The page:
Alwaght- In past few days, Prime Minister Haider al-Abadi of Iraq has told of a plan to fight corruption in the war-torn country. As he put it, the battle against the “mafia” of corruption is more difficult than the battle against ISIS terrorist group because they are armed with media and capital and so display reversed version of the reality in the society. “To pursue their goals and cover up their corruption, they label all as corrupt,” al-Abadi said.
However, the Iraqi premier seems resolved to wage a battle against the vice in the society. “As we defeated terrorism, we will overcome corruption, and I’m certain that out victory in fighting the corruption will add to our power,” Abadi asserted on Sunday.
According to the sources close to the Iraqi PM, al-Abadi intends to form a “supreme anti-corruption council” in coming days. The new government body will be led by the PM himself and will include members of the Iraqi Financial Transparency and Supervision Commission, as we as general supervisors.
Talking to the reporters in his weekly press conference, Abadi maintained that there was a need for reliance on information, concrete evidence, and documents. He went on to say that at the end of the investigations and collection of the information and evidence, the corrupt figures will certainly be handed over to the judiciary. He denied that foreign supervisors or investigators will contribute to the process, explaining that the government only received consultation from some international institutions.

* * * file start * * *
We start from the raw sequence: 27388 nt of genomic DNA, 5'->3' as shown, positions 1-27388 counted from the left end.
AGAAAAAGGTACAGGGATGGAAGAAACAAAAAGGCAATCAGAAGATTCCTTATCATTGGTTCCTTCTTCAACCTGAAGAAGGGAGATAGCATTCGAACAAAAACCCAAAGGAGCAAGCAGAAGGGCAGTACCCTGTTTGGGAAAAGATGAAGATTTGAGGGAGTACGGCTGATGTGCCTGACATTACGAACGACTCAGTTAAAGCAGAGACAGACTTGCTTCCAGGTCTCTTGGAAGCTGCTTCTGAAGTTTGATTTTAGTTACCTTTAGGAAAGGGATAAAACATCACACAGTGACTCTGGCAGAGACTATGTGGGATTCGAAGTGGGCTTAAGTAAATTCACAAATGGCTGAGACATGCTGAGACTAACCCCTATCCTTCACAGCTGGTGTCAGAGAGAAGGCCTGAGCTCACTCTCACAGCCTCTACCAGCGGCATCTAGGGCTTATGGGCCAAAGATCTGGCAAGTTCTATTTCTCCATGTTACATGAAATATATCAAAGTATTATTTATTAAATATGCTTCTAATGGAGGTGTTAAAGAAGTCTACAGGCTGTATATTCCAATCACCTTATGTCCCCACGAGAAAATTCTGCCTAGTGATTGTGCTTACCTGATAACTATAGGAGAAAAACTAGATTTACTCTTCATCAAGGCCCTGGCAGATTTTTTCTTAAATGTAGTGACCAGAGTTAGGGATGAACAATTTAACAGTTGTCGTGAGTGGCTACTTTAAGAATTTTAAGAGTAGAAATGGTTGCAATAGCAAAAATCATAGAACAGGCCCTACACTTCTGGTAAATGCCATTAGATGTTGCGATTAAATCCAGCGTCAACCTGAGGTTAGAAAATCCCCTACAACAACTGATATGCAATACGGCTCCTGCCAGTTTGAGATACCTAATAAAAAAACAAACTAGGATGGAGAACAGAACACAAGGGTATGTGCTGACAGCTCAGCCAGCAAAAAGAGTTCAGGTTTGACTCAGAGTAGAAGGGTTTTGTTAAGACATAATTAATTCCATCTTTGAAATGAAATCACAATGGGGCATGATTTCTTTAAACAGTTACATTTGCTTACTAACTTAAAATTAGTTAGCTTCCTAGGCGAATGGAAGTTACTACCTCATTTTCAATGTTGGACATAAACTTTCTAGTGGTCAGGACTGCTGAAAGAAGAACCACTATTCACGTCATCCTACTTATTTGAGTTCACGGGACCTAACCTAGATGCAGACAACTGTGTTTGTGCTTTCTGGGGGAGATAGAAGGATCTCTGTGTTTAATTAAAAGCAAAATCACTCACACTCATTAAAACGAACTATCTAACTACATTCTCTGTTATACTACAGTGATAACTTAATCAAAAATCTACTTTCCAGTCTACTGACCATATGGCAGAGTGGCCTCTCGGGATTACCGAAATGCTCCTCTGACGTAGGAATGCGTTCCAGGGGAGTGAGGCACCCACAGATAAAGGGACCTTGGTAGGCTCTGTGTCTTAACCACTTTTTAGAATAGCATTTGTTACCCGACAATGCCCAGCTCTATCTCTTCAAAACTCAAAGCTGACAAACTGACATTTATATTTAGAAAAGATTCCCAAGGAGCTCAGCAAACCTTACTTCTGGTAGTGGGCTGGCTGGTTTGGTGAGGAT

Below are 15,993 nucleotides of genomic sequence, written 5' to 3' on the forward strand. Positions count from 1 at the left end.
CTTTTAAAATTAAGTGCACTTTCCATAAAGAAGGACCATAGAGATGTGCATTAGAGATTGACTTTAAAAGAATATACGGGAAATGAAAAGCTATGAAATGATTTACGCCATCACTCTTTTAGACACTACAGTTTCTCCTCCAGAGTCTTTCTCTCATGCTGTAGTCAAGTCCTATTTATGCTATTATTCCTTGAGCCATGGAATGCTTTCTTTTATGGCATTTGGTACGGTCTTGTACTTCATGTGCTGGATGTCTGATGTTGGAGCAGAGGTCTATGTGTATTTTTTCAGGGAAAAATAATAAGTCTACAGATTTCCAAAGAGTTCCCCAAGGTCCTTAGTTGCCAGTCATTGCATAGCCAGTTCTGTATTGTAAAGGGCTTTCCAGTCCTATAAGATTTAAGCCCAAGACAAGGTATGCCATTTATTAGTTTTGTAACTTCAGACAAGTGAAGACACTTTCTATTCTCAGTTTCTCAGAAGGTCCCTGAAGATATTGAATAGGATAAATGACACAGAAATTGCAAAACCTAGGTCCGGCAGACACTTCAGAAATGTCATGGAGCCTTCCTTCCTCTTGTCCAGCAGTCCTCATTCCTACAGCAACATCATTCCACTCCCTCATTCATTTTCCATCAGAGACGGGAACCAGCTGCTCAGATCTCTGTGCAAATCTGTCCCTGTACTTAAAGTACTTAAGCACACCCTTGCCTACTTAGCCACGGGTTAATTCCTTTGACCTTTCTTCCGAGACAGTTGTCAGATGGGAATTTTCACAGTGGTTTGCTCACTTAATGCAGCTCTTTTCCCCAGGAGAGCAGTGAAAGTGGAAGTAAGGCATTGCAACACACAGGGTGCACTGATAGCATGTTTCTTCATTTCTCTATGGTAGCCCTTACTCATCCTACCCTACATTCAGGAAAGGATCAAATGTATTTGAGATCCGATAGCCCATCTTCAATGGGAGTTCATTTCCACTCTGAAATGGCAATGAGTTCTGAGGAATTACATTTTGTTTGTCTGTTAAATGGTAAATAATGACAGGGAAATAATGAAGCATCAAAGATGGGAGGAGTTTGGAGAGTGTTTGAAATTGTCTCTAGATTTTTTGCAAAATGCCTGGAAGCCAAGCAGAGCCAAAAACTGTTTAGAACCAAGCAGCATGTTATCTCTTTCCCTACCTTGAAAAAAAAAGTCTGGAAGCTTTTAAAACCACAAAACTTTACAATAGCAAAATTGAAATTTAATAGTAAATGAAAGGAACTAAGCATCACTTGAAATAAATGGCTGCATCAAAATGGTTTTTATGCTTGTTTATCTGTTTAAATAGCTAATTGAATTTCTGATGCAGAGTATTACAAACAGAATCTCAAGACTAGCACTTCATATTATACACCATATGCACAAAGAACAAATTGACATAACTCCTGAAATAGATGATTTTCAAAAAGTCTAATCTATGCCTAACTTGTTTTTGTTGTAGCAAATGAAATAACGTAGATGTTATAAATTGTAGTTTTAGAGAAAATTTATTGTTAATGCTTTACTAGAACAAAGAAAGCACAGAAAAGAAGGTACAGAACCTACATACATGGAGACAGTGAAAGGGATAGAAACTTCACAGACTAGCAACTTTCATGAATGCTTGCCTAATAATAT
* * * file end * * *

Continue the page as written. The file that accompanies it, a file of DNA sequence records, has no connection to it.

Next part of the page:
According to Jasim Mohammad Jaafar, the representative of the State of Law Coalition which is a major parliamentary bloc in Iraq, Abadi has prepared a list of the “major heads of corruption” along with the list of the stolen assets and capital. He added that the federal government will publish findings of its investigations in early April next year. He put the value of the stolen asserts at $22 billion, part of which were taken during the previous regime and other part since 2003, the year of fall of former dictator and formation of new government.
The anti-corruption plan appears to have been received well by the various Iraqi political parties. Member of the parliament Hoshyar Abdullah of the Kurdish Gorran (Change) Party of the Kurdistan region has supported the initiative and highlighted the necessity for cracking down on the corrupt officials in the autonomous region. He, echoing the Gorran Party’s position, has voiced support for the plan to also stem the roots of corruption inside the Iraqi government. Abdullah has urged the government’s clampdown on financially and politically crooked figures in Iraq and the Kurdistan region without politicization or consideration of the party relations.
Aliyah Nasif from the State of Law Coalition has also reacted to the Abadi’s anti-corruption plan, saying it is impossible to publish names of the corrupt of Iraq because they hold media and power and in case of the Baghdad’s determination to counter them, nobody knows what happens next. Abdulrahman al-Lawizi, another Iraqi parliament’s member from Nineveh province, has welcomed the idea, calling on the government to ask for help from the anti-corruption international firms. The United Nations High Commissioner for Human Rights was another party to offer backing to the move, emphasizing the significance of combating corruption and the public assets seizures as apparent mark of violation of the human rights.